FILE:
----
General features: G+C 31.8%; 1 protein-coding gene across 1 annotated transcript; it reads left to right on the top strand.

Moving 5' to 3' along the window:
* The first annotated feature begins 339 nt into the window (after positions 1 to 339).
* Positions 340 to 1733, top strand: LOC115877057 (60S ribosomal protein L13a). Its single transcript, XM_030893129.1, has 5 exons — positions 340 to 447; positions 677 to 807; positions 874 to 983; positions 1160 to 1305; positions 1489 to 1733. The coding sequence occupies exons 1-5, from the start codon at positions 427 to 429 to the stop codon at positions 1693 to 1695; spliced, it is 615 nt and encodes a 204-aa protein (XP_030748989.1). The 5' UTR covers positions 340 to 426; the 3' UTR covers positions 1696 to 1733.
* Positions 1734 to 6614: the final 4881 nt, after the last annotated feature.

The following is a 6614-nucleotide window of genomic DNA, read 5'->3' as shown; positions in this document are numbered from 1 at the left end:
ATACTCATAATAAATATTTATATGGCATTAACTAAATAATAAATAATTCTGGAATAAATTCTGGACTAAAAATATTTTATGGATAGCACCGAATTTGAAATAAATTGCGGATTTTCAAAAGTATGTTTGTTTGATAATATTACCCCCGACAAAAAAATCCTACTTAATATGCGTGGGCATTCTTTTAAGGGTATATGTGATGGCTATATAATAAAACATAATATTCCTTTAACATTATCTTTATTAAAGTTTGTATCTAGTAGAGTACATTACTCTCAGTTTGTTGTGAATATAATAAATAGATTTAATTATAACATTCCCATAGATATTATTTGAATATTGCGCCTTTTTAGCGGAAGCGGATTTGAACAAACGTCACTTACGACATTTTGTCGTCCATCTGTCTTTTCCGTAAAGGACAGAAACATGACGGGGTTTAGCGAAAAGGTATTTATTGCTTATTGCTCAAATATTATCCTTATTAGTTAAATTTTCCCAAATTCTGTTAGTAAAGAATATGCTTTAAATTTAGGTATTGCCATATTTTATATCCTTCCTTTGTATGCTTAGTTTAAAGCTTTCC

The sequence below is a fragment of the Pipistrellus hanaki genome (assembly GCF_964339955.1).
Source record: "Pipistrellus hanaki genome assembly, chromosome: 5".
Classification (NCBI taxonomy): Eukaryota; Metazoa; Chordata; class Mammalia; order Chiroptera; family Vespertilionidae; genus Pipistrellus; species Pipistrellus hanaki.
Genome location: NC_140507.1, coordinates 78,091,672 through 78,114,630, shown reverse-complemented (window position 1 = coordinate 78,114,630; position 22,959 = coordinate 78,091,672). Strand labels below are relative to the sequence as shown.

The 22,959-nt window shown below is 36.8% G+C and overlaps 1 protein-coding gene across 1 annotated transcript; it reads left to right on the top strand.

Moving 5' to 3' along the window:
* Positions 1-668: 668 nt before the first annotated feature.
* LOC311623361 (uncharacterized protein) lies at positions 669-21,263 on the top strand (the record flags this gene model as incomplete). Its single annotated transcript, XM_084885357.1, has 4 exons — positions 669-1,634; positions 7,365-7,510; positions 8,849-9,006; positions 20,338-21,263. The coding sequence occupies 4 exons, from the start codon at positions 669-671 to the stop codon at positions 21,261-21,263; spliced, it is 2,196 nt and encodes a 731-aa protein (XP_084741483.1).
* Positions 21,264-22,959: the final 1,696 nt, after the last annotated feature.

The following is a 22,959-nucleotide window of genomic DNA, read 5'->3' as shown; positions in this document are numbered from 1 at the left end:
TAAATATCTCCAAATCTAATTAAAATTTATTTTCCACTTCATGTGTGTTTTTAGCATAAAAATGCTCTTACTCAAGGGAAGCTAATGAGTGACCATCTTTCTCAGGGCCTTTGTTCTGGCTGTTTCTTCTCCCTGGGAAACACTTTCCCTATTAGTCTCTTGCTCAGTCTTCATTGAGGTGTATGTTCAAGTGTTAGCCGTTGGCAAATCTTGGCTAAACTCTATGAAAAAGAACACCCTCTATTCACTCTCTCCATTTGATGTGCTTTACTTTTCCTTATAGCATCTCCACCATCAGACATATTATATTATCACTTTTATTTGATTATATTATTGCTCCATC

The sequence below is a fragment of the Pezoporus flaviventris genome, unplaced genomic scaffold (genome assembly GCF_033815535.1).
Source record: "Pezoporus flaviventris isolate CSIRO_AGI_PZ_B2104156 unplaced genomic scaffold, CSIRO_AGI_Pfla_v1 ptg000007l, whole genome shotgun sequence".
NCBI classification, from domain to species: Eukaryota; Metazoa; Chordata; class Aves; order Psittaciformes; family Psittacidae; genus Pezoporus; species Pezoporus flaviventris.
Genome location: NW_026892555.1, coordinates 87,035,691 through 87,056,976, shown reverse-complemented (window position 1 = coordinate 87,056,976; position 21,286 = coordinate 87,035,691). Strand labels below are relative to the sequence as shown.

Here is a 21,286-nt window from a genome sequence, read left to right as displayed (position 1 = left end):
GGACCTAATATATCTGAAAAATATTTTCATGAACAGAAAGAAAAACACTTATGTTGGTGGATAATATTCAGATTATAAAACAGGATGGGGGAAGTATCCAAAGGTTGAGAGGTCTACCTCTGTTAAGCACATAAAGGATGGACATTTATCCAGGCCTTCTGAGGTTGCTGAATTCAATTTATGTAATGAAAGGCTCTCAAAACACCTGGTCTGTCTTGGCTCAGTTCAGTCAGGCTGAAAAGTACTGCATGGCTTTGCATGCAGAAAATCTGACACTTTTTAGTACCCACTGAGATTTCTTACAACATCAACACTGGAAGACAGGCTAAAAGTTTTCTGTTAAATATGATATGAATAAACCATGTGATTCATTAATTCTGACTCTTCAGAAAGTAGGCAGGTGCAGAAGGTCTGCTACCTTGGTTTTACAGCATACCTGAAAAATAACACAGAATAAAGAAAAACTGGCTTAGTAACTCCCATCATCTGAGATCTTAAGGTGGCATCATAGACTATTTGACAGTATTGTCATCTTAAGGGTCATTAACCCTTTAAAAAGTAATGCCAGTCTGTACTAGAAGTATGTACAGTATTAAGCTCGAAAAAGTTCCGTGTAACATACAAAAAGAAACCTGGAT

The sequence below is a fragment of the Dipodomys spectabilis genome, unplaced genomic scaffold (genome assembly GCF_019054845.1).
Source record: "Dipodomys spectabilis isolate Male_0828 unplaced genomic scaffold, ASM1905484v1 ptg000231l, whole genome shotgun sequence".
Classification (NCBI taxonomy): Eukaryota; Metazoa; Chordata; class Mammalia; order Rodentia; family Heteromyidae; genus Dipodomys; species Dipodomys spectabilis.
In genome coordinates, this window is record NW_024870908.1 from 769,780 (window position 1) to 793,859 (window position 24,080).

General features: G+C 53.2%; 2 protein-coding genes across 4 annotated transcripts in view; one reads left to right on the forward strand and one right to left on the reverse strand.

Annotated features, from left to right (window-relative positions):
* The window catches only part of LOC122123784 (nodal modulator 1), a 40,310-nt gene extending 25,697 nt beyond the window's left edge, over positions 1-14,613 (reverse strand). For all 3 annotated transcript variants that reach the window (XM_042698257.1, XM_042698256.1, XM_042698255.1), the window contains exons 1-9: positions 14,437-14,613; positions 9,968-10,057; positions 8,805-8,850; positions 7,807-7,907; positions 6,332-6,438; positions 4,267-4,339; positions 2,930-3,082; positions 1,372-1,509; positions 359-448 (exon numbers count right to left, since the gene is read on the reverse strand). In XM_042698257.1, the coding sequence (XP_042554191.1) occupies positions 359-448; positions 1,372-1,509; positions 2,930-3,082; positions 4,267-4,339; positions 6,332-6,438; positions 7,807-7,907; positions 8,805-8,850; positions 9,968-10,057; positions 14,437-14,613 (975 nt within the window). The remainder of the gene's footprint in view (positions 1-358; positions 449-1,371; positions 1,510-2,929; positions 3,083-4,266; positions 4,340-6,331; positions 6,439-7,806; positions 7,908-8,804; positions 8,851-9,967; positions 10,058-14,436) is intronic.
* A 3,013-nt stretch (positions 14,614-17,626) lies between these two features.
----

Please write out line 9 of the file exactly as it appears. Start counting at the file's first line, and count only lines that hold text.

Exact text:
Source record: "Pipistrellus hanaki genome assembly, chromosome: 5".